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Becoming British Columbia: A Population History

Format: Paperback
Text Content Territories: Indigenous Canadian;
Status: Available
Grade Levels: University/College;
Other Categories: Indigenous Studies, Communities
Authentic Canadian Content

In the 240 years from contact to the present, British Columbia's population has experienced transformations of a kind and magnitude witnessed nowhere else in North America. The introduction of exotic diseases changed the human landscape almost overnight, as did gold rushes, industrialization, two world wars, a baby boom, late twentieth-century immigration from Asia, and a grey wave.

Becoming British Columbia is the first comprehensive, demographic history of this province. Investigating critical moments in the demographic record and linking demographic patterns to larger social and political questions, it shows how biology, politics, and history conspire with sex, death, and migration to create a particular kind of society. John Belshaw overturns the widespread tendency to associate population growth with progress by examining how the province's Aboriginal population of as much as half a million was reduced by disease to fewer than 30,000 people in less than a century. He reveals that the province has a long tradition of thinking and acting vigorously in ways meant to control and shape biological communities of humans, and suggests that imperialism, race, class, and gender have historically situated population issues at the center of public consciousness in British Columbia.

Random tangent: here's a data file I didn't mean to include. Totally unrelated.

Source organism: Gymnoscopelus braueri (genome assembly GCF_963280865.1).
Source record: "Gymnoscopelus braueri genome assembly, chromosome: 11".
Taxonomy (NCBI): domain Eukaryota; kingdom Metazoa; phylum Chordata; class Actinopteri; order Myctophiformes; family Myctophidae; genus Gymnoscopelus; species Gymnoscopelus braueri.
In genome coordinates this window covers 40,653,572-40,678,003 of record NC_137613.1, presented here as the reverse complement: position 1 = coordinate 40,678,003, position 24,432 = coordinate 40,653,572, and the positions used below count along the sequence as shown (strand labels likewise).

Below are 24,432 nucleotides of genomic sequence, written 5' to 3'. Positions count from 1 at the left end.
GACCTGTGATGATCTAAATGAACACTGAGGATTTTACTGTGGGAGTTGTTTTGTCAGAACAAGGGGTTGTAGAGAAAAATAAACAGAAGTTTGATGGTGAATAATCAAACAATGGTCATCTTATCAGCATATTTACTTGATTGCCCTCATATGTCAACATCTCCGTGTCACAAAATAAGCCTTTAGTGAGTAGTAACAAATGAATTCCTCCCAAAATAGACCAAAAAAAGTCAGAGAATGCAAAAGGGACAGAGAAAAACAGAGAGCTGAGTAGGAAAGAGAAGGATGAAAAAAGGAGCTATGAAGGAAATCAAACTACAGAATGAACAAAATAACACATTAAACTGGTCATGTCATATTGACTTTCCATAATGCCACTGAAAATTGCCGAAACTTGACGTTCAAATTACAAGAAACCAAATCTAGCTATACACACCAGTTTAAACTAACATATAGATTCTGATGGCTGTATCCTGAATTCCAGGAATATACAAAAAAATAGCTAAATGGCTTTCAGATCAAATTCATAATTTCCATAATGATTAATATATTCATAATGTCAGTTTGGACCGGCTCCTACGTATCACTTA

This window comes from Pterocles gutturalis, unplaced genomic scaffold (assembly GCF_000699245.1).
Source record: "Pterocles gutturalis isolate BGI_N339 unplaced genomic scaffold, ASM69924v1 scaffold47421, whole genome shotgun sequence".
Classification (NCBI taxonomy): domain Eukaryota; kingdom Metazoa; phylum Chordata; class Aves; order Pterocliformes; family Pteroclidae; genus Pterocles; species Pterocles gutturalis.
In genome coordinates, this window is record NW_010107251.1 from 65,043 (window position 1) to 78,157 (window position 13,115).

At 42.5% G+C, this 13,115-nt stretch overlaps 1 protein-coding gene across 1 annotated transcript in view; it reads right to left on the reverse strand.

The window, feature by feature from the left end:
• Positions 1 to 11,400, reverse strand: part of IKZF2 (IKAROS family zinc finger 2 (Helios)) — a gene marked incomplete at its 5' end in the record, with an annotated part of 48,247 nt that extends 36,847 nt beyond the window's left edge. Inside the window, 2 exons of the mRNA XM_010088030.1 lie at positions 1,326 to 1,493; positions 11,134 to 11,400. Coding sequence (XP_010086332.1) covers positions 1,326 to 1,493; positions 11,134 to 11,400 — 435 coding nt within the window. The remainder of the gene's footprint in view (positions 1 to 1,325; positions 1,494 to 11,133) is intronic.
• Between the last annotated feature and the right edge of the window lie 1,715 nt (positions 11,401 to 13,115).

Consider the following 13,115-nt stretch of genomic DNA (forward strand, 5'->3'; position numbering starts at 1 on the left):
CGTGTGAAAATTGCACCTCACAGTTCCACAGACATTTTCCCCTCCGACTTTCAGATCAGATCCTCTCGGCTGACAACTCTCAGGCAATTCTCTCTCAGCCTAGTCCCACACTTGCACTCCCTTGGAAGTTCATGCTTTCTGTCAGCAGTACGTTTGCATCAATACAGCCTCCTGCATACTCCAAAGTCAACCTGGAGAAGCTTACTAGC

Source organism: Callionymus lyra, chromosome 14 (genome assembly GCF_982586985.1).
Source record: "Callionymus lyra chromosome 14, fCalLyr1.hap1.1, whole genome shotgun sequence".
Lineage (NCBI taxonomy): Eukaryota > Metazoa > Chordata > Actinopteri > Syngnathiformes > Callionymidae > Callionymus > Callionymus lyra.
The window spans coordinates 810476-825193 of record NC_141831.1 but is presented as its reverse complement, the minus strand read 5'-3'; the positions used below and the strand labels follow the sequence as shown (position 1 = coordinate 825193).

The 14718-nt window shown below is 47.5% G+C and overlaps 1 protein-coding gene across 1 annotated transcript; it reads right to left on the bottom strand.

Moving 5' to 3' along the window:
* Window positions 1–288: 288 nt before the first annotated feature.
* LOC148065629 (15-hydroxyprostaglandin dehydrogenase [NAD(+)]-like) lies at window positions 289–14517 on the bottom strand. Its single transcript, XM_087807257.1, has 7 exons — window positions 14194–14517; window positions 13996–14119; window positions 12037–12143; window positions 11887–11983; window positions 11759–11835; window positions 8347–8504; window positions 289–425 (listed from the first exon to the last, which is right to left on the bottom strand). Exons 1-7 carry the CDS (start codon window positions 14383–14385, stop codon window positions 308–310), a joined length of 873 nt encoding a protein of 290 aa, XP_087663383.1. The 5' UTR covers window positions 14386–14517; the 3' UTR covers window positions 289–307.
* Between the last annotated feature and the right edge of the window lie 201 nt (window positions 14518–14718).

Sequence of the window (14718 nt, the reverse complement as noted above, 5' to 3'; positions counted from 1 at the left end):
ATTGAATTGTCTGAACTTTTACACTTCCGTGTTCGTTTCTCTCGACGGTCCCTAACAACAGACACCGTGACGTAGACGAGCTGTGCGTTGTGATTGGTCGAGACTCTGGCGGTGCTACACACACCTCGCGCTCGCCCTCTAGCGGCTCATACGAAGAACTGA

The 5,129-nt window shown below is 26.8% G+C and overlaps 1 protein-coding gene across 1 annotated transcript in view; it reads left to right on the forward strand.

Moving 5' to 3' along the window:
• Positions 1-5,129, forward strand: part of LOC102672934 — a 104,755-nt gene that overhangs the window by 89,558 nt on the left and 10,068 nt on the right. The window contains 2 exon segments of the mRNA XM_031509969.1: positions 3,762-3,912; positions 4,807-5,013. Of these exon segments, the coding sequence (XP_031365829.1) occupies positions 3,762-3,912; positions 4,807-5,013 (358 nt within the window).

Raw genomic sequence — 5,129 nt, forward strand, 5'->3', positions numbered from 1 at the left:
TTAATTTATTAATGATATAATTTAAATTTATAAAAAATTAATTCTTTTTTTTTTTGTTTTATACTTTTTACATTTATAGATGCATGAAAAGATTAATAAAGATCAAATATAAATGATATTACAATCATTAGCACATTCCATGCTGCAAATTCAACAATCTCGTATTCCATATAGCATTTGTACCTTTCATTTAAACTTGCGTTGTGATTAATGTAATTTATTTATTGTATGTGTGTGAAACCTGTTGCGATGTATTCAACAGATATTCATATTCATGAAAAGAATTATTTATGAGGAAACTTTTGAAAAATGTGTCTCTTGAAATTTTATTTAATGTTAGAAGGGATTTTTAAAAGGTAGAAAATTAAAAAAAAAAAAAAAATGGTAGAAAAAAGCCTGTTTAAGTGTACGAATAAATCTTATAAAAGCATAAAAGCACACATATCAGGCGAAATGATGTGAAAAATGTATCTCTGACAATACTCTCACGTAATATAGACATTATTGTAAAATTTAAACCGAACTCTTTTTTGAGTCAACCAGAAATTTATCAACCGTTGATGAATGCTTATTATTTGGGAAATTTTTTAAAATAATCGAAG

Becoming British Columbia demystifies demographics in an accessible yet scholarly and provocative way. It will appeal to scholars and students in history, sociology, geography, and Canadian Studies, as well as to general readers interested in BC history.